Your guilty of it. You know in your heart its wrong, and justifying it is terrible.
"It" is Franchise Freaking.
When people buy games, it's more than buying games. It's a pact of trust between the developer and the consumer. When the customer goes home with that game, they expect to be
1.Entertained for a period of time
2.Satisfied with the price
I could go on forever about how different 1 and 2 are, but the general gist is as follows: When I'm entertained, it doesn't mean I'm satisfied with the purchase. When I'm satisfied with what I spent, it doesn't always mean that I'm entertained for as long as I expected. A little confusing, but think about it like this:
1- I buy an arcade title for 15 bucks. That was fun, I enjoyed playing through it, but 15 bucks was way too much for the game.
2.I buy a game for what I think it to be worth. Great price, but the game doesn't settle with me at all.
Many of us have probably experienced both, but getting at my main point, You'll realize when both 1 & 2 are satisfied, your more than likely to buy from the same developer again, and if not the same developer, then from the same genre. Maybe say you like Kingdom Hearts 2 gameplay. Your probably gonna like (and buy) Birth by Sleep and Tales of Vesperia. Say I like Phoenix Wright and Hotel Dusk...Well I'll probably be inclined to try out 999 by Atlus. I also do not need to explain how this applies to the FPS genre.
Simply put, when a game is good, you want more of it. This goes with everything. Someone gives me delicious Chocolate Cake with Vanilla Swirled Chocolate Bread, and I would be inclined to ask (read as:WILL TAKE) more. This is why I call it Franchise Freaking. When you want more of the same series or same type of game. I wouldn't call it bad, but its the most productive means of supporting the industry. Most people when finding a certain genre will stick to certain websites of their liked genre or specifically draw interest into the announcements of games from their favorite publishers or from similar entries into the genre. In simple words: You won't find a WRPG fan browsing the SRK Fourms.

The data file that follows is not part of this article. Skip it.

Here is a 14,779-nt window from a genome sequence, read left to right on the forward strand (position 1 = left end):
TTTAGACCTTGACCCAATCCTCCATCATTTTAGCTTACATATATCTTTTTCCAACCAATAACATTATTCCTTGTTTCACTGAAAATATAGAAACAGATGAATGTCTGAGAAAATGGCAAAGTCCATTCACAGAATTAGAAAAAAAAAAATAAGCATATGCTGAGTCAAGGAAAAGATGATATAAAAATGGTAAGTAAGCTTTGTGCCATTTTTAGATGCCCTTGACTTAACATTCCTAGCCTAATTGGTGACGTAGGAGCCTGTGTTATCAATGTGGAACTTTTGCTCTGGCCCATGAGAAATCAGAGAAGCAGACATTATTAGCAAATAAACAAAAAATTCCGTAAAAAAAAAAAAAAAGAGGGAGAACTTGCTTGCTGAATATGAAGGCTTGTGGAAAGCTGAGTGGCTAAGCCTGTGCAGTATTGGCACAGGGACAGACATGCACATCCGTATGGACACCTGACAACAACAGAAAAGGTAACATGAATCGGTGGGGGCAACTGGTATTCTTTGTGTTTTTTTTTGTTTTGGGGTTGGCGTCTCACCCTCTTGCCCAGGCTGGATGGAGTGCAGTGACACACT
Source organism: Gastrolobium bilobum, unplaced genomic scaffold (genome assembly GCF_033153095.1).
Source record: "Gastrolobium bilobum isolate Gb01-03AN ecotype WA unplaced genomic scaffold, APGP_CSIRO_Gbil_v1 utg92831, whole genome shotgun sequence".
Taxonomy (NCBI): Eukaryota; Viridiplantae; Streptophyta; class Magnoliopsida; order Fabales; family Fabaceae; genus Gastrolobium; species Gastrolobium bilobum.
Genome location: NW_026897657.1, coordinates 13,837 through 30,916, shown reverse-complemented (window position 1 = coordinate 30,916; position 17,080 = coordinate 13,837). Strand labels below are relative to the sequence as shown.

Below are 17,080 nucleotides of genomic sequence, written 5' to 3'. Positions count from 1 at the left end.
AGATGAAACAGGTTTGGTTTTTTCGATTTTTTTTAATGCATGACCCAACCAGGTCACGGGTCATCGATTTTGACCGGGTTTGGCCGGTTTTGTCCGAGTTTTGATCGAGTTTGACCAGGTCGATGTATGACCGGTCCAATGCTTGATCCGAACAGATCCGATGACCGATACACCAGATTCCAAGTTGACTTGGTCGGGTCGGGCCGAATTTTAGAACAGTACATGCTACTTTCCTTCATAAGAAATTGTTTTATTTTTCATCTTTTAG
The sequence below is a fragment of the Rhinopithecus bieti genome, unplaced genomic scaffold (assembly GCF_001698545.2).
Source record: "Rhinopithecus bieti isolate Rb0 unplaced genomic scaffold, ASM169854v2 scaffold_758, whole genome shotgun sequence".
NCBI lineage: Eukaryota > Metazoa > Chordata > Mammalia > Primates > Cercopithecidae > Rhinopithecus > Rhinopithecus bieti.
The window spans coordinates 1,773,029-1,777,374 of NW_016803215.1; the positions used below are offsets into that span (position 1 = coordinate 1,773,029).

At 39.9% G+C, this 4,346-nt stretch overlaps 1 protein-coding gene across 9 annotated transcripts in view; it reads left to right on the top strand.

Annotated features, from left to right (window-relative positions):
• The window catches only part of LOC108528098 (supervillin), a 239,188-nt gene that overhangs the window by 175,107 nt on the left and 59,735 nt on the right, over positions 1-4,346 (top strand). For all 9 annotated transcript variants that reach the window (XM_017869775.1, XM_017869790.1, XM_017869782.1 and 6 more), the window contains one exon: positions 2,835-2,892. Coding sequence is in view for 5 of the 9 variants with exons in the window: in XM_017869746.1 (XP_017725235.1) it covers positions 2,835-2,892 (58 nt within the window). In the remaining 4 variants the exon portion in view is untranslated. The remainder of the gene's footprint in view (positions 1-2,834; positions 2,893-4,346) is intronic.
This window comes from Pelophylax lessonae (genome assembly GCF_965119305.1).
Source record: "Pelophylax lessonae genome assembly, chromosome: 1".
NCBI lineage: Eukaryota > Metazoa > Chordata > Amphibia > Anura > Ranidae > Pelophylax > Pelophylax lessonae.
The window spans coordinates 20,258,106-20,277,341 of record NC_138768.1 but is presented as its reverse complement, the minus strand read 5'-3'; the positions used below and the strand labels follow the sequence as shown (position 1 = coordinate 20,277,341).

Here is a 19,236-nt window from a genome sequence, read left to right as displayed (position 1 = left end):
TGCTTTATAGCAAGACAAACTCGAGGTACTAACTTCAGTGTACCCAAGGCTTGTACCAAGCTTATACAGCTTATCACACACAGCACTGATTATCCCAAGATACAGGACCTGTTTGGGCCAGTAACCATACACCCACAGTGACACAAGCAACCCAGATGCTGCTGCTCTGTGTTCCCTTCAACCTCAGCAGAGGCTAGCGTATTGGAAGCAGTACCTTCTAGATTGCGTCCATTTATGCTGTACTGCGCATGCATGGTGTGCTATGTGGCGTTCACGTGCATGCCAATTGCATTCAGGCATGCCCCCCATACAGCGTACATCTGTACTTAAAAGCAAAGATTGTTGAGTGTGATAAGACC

These "problems" (as I hesitate to call them) would be pretty non-existant if not for the fact that the industry serves to grow and build upon itself by branching out to more customers. The problem lies therein the fact that "potentials" are not looking at their announcements. How then does one reach a new crowd?
The answers themselves are pretty interesting. The problem can be fixed by both sides doing some interesting things...I'll be honest and admit I had no interest in the fighting genre until Super Animoo Fighter Blazblue came along. I was pretty satisfied Grindan' and Traveling through the JRPG worlds of "Tales of", Final Fantasy, Disgaea, and Atlus GAmes (and WRPG's if you really count Lost Oddesy, Oblivion, Fallout 3, Fable, and Mass Effect). Yet some viral marketing here, a splash of interesting designs & trailers there, and I was hooked. Delicious Story mode for the Visual Novel lover in me and the Anime designs to match....it really set me off on a binge. Soon I looked for a fan website and found Dustloop. After my first combo thread, the rest was history. I now hit a local arcade when I can and you can best believe I'll play if you drop a controller and an opponent infront of me. It this case it was the fact that a game branched out and found the attention of someone else out of the fighting game loop.
Moving on, the second answer is not so simple. It revolves around people actually purposely trying to find things out of the loop from stagnation of their interest in their most played genre. It happens, but not as often as it should. There's nothing much to add to that other than sometimes the best thing to do is to head out of your comfort zone and take a chance. It applies to pretty much everything in life. Their are pretty equal chances of finding a good game and finding a bad game. I'm not telling you to disregard researching, (lest you love shovelware) but sometimes read a review for a different game and push yourself towards it; with Store Return Policies, you literally have nothing to lose.
soo...hit up the comments, tell me that genre you recently got into, tell me about that terribad purchase you made, or even tell me about my writing style. Responses are always appreciated. read